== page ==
Wednesday, August 16, 2017

Looking at C&V in the East on Day 2

The C&V desk turned their attention east for ceiling and visibility forecasting yesterday. The initial national blend looked like this:

Immediately obvious was the broad area of IFR and even LIFR conditions. Based on the observed ceilings at the time, this was clearly over done. The RAP seemed to have a better handle, eliminating a lot of those low ceilings. Those working on the national scale opted to go with the RAP, assuming that it would be a lot easier for the local WFOs to more accurately add areas of C&V back in at their level, rather than send them a grid with a mess of widespread IFR and LIFR (accuracy debatable) that would require a large amount of editing and adjusting.
20170815 1400 UTC National Blend (left) and RAP (right) ceiling and visibility forecast, 6-hour (20 UTC) forecast
With a decent model basis to begin with, participants moved on to editing the grids. As with previous days, the discussion of the national vs. local perspective arose. Those working on the national scale noted how challenging it was to load shed and edit the grids where there are aircraft concerns. On this particular day, there was a lot going on in the Northeast, which drew the attention there and away from other areas like Atlanta. So, a lot of time was spent on the grids sent to WFOs in the Northeast, making the workload at their local level fairly light; whereas, the lack of attention south resulted in more of a messy grid that required a lot more editing and smoothing.

There was also more discussion on more versus less detail in the cloud grids. Below is the National Blend Sky Cover grid.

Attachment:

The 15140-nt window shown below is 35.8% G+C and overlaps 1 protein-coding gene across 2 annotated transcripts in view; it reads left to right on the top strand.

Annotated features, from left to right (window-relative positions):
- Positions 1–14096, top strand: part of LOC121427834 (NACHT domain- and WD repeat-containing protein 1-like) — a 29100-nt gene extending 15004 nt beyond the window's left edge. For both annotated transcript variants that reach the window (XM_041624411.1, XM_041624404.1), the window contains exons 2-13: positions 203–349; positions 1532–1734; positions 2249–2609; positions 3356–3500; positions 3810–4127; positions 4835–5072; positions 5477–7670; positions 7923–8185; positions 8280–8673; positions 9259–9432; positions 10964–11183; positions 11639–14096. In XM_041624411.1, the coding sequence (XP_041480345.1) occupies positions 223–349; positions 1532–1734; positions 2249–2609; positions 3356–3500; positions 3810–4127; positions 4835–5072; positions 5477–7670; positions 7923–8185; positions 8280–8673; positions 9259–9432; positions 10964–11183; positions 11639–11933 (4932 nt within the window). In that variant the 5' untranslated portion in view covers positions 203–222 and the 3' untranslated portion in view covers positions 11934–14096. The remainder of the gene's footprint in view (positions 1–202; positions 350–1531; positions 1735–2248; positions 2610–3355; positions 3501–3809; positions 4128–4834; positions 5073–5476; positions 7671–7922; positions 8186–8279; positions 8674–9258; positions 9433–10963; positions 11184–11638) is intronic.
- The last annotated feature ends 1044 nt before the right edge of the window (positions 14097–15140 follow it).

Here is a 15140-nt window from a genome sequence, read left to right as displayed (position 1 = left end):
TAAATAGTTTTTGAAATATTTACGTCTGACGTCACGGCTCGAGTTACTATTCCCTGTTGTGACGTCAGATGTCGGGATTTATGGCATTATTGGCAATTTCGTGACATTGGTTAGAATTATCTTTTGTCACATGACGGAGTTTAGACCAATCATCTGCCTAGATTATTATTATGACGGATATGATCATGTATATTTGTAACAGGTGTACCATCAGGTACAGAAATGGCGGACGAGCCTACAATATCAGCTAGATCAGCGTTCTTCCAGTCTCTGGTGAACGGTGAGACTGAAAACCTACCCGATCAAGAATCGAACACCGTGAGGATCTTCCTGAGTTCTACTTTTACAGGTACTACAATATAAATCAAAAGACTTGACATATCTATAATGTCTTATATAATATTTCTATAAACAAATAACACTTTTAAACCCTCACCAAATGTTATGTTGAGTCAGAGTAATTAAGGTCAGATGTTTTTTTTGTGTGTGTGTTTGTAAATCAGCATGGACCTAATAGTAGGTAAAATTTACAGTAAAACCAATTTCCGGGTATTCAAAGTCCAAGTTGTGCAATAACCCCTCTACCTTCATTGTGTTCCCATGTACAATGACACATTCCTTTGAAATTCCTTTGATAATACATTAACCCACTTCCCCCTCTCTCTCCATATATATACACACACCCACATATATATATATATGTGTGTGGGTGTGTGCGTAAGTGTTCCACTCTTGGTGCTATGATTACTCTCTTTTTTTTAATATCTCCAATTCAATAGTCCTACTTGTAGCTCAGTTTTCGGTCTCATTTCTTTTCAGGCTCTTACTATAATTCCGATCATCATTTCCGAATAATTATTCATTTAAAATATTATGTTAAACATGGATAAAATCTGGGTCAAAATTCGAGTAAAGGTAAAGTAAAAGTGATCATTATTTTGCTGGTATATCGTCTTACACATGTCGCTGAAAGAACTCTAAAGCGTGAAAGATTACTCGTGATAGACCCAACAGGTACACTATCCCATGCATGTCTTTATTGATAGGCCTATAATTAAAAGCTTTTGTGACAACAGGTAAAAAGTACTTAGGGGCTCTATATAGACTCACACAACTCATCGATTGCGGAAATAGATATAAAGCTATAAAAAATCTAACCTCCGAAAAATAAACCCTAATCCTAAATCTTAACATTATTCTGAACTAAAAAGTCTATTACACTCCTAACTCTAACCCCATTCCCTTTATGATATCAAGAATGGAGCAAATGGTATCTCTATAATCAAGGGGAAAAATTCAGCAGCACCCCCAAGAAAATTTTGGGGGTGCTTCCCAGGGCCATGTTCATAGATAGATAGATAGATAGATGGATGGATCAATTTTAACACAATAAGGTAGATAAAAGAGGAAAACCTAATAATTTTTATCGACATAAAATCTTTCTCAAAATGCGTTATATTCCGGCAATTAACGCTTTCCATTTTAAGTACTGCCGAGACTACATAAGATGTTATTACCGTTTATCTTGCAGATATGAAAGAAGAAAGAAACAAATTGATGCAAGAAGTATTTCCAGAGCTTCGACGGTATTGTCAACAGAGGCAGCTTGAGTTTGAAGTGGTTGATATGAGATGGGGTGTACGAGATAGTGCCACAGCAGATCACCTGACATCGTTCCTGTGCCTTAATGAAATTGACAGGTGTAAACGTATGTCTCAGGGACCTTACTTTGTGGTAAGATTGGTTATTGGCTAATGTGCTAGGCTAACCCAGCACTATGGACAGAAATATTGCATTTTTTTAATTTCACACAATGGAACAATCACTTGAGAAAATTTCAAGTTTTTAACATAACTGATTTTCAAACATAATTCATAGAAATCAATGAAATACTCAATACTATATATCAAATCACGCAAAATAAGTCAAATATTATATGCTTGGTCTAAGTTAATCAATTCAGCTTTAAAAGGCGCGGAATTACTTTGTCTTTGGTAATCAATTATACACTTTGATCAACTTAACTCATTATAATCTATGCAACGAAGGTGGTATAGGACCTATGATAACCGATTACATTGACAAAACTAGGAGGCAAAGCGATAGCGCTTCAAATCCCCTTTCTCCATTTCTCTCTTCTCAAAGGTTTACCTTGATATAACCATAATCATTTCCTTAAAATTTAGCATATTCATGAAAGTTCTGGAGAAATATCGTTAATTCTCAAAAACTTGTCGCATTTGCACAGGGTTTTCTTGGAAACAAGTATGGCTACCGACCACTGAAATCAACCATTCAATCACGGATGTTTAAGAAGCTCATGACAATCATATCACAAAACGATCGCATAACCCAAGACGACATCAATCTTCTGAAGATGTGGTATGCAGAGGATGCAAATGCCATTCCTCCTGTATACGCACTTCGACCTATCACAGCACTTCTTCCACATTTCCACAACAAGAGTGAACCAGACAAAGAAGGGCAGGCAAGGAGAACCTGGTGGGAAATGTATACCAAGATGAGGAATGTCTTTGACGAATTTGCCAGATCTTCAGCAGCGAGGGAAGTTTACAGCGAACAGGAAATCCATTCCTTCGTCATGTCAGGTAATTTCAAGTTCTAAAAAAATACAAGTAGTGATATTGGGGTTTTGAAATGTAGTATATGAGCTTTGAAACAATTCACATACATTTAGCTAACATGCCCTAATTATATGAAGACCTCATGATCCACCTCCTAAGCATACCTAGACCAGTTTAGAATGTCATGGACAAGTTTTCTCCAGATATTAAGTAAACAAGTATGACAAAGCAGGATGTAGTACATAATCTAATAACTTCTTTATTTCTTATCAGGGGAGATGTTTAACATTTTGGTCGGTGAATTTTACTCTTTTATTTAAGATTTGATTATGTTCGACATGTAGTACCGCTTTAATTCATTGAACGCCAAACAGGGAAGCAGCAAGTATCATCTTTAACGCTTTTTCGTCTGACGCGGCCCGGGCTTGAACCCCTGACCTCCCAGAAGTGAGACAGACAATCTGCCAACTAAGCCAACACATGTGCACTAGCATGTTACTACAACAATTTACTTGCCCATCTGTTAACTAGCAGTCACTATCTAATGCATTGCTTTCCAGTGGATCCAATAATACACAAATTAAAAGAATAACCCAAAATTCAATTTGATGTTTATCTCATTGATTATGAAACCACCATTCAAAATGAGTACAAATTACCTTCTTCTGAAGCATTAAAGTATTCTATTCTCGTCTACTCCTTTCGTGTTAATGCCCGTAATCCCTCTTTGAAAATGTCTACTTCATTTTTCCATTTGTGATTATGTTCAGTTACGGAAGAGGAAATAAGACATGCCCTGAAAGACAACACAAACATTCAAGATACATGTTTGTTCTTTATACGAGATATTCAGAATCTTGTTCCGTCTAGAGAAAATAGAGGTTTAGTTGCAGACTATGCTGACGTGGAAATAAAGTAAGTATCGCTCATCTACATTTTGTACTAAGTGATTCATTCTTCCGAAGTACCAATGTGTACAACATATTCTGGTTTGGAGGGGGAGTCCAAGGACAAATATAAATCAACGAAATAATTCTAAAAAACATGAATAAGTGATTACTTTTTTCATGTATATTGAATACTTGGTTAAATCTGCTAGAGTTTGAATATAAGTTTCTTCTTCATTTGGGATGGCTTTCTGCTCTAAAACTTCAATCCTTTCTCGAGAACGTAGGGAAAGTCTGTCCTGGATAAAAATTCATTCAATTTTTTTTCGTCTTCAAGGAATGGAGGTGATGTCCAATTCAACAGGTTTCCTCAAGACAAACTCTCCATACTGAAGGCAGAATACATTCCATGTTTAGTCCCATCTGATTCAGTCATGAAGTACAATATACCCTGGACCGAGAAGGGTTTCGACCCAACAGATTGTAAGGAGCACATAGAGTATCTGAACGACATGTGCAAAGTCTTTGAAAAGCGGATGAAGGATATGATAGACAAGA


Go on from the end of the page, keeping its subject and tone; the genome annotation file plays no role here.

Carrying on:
National Blend Sky Cover grid from 1800 UTC on August 15th
Pretty picture? Yes. Realistic? Certainly. For the most part it looks very much like a clouds would. Is this useful? It depends on who you ask and what you're forecasting. While the detail is realistic, the point was brought up again that it is perhaps too much detail for the purposes of the TAFs. Users want to see the overall trend in the TAF and not the minor ups and downs in the gridded details.

In this case, one of the mock local offices was Philly, and participants at that local level, smoothed out the Sky Cover grid in that area for better TAF generation.

National Blend Sky Cover forecast zoomed in over Philly, the mock WFO forecasting at the local level
The difference between the initial grid and the grid edited at the local scale is very clear. Again, much of the local grid area over Philly was smoothed with the goal of better TAF generation. From this the question arose, where is the balance? Would users prefer the higher detail and resolution in the overall grids? Or should they be smoothed for better TAF performance? Is there a happy medium? These are all difficult questions that have not been answered, or may not even have a good answer yet. However, feedback from the Summer Experiment and continued debated will be crucial as the Digital Aviation Services (DAS) effort evolves and continues.

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